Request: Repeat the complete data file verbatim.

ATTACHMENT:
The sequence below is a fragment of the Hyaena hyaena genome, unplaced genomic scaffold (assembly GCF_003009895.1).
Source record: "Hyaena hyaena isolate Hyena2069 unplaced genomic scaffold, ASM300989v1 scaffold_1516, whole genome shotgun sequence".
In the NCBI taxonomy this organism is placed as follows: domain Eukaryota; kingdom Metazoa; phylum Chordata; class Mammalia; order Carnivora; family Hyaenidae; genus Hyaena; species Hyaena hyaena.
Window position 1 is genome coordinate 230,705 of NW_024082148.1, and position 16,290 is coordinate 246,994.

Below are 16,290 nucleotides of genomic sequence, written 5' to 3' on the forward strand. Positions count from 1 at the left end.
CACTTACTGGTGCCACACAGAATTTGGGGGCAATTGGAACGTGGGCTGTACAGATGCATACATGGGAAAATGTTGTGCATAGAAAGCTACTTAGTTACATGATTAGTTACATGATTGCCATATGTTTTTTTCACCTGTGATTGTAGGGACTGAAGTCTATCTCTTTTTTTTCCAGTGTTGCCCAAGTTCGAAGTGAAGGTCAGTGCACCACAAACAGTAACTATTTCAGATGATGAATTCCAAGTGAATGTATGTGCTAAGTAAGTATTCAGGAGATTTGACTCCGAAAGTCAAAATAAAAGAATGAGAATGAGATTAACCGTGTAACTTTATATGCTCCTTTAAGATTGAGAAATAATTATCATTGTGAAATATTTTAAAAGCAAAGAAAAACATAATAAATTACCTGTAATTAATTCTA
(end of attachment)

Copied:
The sequence below is a fragment of the Hyaena hyaena genome, unplaced genomic scaffold (assembly GCF_003009895.1).
Source record: "Hyaena hyaena isolate Hyena2069 unplaced genomic scaffold, ASM300989v1 scaffold_1516, whole genome shotgun sequence".
In the NCBI taxonomy this organism is placed as follows: domain Eukaryota; kingdom Metazoa; phylum Chordata; class Mammalia; order Carnivora; family Hyaenidae; genus Hyaena; species Hyaena hyaena.
Window position 1 is genome coordinate 230,705 of NW_024082148.1, and position 16,290 is coordinate 246,994.

Below are 16,290 nucleotides of genomic sequence, written 5' to 3' on the forward strand. Positions count from 1 at the left end.
CACTTACTGGTGCCACACAGAATTTGGGGGCAATTGGAACGTGGGCTGTACAGATGCATACATGGGAAAATGTTGTGCATAGAAAGCTACTTAGTTACATGATTAGTTACATGATTGCCATATGTTTTTTTCACCTGTGATTGTAGGGACTGAAGTCTATCTCTTTTTTTTCCAGTGTTGCCCAAGTTCGAAGTGAAGGTCAGTGCACCACAAACAGTAACTATTTCAGATGATGAATTCCAAGTGAATGTATGTGCTAAGTAAGTATTCAGGAGATTTGACTCCGAAAGTCAAAATAAAAGAATGAGAATGAGATTAACCGTGTAACTTTATATGCTCCTTTAAGATTGAGAAATAATTATCATTGTGAAATATTTTAAAAGCAAAGAAAAACATAATAAATTACCTGTAATTAATTCTA